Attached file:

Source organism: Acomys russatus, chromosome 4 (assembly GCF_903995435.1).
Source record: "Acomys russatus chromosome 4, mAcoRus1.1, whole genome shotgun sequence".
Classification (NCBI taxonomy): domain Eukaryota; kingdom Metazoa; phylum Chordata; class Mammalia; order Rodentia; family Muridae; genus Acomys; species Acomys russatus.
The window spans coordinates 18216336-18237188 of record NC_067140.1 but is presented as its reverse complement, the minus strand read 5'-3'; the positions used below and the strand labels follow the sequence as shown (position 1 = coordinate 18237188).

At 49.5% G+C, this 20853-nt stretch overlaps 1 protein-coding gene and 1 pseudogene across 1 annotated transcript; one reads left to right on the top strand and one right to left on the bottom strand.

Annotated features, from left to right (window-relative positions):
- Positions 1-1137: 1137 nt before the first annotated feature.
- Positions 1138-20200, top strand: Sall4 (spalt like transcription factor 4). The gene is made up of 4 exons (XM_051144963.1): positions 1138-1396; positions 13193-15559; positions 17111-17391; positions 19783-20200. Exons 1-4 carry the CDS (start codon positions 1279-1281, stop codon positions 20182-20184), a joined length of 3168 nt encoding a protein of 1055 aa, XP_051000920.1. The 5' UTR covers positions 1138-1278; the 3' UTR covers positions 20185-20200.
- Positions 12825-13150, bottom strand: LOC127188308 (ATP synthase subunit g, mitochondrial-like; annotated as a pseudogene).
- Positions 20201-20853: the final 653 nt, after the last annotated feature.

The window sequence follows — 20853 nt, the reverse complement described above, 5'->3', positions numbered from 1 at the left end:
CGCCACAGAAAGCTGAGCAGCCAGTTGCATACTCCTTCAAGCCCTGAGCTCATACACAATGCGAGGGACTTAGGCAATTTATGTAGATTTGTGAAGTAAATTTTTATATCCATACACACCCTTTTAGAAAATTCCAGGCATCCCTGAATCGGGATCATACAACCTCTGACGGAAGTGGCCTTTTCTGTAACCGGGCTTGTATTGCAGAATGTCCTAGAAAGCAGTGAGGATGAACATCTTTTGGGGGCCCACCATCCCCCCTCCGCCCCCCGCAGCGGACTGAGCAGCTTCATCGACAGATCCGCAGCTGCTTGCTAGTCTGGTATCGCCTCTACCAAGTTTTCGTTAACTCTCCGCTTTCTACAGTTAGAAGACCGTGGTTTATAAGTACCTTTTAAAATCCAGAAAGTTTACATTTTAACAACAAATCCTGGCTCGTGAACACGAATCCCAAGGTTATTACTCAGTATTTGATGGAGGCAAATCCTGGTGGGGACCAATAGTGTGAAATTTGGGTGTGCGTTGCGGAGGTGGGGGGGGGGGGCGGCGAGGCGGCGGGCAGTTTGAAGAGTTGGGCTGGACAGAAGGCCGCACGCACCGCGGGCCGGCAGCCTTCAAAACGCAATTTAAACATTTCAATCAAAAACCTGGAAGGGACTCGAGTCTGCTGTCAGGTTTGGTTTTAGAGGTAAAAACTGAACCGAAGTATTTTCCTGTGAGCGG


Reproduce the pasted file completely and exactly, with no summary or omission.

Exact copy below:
Source organism: Acomys russatus, chromosome 4 (assembly GCF_903995435.1).
Source record: "Acomys russatus chromosome 4, mAcoRus1.1, whole genome shotgun sequence".
Classification (NCBI taxonomy): domain Eukaryota; kingdom Metazoa; phylum Chordata; class Mammalia; order Rodentia; family Muridae; genus Acomys; species Acomys russatus.
The window spans coordinates 18216336-18237188 of record NC_067140.1 but is presented as its reverse complement, the minus strand read 5'-3'; the positions used below and the strand labels follow the sequence as shown (position 1 = coordinate 18237188).

At 49.5% G+C, this 20853-nt stretch overlaps 1 protein-coding gene and 1 pseudogene across 1 annotated transcript; one reads left to right on the top strand and one right to left on the bottom strand.

Annotated features, from left to right (window-relative positions):
- Positions 1-1137: 1137 nt before the first annotated feature.
- Positions 1138-20200, top strand: Sall4 (spalt like transcription factor 4). The gene is made up of 4 exons (XM_051144963.1): positions 1138-1396; positions 13193-15559; positions 17111-17391; positions 19783-20200. Exons 1-4 carry the CDS (start codon positions 1279-1281, stop codon positions 20182-20184), a joined length of 3168 nt encoding a protein of 1055 aa, XP_051000920.1. The 5' UTR covers positions 1138-1278; the 3' UTR covers positions 20185-20200.
- Positions 12825-13150, bottom strand: LOC127188308 (ATP synthase subunit g, mitochondrial-like; annotated as a pseudogene).
- Positions 20201-20853: the final 653 nt, after the last annotated feature.

The window sequence follows — 20853 nt, the reverse complement described above, 5'->3', positions numbered from 1 at the left end:
CGCCACAGAAAGCTGAGCAGCCAGTTGCATACTCCTTCAAGCCCTGAGCTCATACACAATGCGAGGGACTTAGGCAATTTATGTAGATTTGTGAAGTAAATTTTTATATCCATACACACCCTTTTAGAAAATTCCAGGCATCCCTGAATCGGGATCATACAACCTCTGACGGAAGTGGCCTTTTCTGTAACCGGGCTTGTATTGCAGAATGTCCTAGAAAGCAGTGAGGATGAACATCTTTTGGGGGCCCACCATCCCCCCTCCGCCCCCCGCAGCGGACTGAGCAGCTTCATCGACAGATCCGCAGCTGCTTGCTAGTCTGGTATCGCCTCTACCAAGTTTTCGTTAACTCTCCGCTTTCTACAGTTAGAAGACCGTGGTTTATAAGTACCTTTTAAAATCCAGAAAGTTTACATTTTAACAACAAATCCTGGCTCGTGAACACGAATCCCAAGGTTATTACTCAGTATTTGATGGAGGCAAATCCTGGTGGGGACCAATAGTGTGAAATTTGGGTGTGCGTTGCGGAGGTGGGGGGGGGGGGCGGCGAGGCGGCGGGCAGTTTGAAGAGTTGGGCTGGACAGAAGGCCGCACGCACCGCGGGCCGGCAGCCTTCAAAACGCAATTTAAACATTTCAATCAAAAACCTGGAAGGGACTCGAGTCTGCTGTCAGGTTTGGTTTTAGAGGTAAAAACTGAACCGAAGTATTTTCCTGTGAGCGG